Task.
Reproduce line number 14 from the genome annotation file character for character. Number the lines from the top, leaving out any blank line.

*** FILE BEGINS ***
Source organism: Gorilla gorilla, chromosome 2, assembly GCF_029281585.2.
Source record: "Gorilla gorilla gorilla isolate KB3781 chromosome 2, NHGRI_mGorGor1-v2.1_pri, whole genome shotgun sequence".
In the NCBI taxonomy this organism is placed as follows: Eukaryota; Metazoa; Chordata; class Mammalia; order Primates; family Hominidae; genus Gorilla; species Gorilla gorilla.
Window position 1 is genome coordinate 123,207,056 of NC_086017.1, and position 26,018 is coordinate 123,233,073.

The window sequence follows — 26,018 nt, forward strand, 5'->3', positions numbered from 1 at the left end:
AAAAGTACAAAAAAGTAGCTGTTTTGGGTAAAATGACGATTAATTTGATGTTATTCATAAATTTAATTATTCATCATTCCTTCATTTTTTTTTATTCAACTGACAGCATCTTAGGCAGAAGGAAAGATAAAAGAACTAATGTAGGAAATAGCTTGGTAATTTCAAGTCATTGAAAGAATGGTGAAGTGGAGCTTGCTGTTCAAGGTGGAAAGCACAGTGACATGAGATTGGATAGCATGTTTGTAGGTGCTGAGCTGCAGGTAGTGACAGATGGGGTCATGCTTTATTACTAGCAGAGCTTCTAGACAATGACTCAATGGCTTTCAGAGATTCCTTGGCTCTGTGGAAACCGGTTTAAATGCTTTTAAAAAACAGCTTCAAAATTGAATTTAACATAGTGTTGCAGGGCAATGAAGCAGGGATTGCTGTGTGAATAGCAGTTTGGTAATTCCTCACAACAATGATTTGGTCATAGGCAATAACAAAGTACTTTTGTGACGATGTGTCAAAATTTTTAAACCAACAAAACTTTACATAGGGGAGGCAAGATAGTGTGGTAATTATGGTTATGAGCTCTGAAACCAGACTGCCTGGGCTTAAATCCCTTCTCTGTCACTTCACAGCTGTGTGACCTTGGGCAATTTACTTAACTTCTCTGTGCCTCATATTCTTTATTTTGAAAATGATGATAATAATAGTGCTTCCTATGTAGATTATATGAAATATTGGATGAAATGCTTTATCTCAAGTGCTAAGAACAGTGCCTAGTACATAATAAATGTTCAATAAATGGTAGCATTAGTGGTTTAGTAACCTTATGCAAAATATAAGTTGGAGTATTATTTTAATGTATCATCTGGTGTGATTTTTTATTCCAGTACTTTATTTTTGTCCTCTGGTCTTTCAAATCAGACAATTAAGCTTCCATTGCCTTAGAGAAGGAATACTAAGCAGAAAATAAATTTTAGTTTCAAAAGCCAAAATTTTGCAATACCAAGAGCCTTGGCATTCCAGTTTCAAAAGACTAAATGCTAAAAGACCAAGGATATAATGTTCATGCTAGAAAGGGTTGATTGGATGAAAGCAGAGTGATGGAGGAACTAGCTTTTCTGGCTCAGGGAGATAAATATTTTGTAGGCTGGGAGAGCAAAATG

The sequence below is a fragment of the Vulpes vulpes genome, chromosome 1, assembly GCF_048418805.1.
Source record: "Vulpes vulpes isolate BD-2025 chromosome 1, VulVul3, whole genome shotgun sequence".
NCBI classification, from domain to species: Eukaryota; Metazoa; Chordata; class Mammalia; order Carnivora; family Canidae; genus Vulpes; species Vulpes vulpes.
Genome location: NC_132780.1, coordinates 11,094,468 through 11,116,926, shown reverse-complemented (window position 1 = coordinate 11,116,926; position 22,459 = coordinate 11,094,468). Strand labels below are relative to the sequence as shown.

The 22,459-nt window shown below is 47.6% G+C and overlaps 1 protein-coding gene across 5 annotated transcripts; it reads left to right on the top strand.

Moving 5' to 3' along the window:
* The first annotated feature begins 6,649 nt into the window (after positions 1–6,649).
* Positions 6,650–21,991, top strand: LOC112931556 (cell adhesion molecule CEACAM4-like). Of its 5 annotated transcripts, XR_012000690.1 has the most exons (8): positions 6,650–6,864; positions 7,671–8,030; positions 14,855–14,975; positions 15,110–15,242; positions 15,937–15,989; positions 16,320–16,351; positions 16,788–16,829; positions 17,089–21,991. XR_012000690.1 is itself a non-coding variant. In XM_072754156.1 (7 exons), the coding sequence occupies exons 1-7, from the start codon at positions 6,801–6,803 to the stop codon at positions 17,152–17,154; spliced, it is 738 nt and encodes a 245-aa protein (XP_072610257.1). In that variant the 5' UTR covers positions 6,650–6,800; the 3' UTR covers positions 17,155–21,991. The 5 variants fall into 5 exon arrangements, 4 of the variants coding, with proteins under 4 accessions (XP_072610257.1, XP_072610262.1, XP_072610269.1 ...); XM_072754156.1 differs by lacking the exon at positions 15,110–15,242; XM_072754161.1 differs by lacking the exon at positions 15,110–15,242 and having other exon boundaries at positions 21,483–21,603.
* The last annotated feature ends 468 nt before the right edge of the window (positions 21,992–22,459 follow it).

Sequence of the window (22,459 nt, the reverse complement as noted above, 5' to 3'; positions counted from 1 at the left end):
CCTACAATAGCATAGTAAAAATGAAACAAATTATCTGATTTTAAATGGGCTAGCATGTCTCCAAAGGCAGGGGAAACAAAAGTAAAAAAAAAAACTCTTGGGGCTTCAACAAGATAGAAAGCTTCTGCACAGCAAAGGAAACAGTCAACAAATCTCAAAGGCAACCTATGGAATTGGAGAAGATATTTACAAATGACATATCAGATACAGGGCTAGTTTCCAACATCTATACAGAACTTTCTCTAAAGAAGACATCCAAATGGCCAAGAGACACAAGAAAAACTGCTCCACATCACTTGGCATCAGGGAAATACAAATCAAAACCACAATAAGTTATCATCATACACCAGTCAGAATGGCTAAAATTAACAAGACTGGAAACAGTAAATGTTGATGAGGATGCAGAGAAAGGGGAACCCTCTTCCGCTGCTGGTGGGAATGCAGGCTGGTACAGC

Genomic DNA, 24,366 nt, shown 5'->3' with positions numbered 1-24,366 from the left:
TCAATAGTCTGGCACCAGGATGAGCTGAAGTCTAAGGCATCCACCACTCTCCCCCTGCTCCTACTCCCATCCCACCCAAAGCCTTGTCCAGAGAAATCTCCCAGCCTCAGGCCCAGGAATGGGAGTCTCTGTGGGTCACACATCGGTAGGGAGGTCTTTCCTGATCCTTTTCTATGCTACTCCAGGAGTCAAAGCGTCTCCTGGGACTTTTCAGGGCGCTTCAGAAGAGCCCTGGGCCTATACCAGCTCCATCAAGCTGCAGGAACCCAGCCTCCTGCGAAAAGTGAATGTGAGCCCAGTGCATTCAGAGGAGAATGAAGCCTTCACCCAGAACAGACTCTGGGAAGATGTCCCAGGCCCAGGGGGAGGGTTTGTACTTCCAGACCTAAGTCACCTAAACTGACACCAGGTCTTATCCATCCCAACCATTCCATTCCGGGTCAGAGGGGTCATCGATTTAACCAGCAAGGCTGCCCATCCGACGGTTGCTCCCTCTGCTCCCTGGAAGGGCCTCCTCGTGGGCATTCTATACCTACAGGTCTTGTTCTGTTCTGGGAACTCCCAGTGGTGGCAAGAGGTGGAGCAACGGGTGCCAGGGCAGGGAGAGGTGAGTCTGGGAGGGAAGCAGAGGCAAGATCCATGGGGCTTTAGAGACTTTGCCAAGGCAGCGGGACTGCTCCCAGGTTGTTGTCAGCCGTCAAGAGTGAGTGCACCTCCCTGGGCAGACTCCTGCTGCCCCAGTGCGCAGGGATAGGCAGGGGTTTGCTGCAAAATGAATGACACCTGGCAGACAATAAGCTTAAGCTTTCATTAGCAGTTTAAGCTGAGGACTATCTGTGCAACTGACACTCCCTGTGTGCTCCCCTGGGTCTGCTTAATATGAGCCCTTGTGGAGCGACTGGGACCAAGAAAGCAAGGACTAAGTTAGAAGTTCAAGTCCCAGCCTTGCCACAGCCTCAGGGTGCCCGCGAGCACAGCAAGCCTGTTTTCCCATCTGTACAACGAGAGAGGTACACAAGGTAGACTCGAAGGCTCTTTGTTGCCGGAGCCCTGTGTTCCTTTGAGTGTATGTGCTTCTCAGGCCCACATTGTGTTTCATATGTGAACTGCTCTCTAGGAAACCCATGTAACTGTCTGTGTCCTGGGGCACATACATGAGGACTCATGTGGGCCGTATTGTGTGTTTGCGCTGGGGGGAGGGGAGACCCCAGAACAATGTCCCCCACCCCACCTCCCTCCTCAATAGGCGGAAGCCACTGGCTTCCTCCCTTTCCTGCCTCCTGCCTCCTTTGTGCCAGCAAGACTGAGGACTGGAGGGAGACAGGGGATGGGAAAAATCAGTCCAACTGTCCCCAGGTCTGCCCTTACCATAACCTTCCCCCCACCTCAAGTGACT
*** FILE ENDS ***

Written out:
* Positions 6,650–21,991, top strand: LOC112931556 (cell adhesion molecule CEACAM4-like). Of its 5 annotated transcripts, XR_012000690.1 has the most exons (8): positions 6,650–6,864; positions 7,671–8,030; positions 14,855–14,975; positions 15,110–15,242; positions 15,937–15,989; positions 16,320–16,351; positions 16,788–16,829; positions 17,089–21,991. XR_012000690.1 is itself a non-coding variant. In XM_072754156.1 (7 exons), the coding sequence occupies exons 1-7, from the start codon at positions 6,801–6,803 to the stop codon at positions 17,152–17,154; spliced, it is 738 nt and encodes a 245-aa protein (XP_072610257.1). In that variant the 5' UTR covers positions 6,650–6,800; the 3' UTR covers positions 17,155–21,991. The 5 variants fall into 5 exon arrangements, 4 of the variants coding, with proteins under 4 accessions (XP_072610257.1, XP_072610262.1, XP_072610269.1 ...); XM_072754156.1 differs by lacking the exon at positions 15,110–15,242; XM_072754161.1 differs by lacking the exon at positions 15,110–15,242 and having other exon boundaries at positions 21,483–21,603.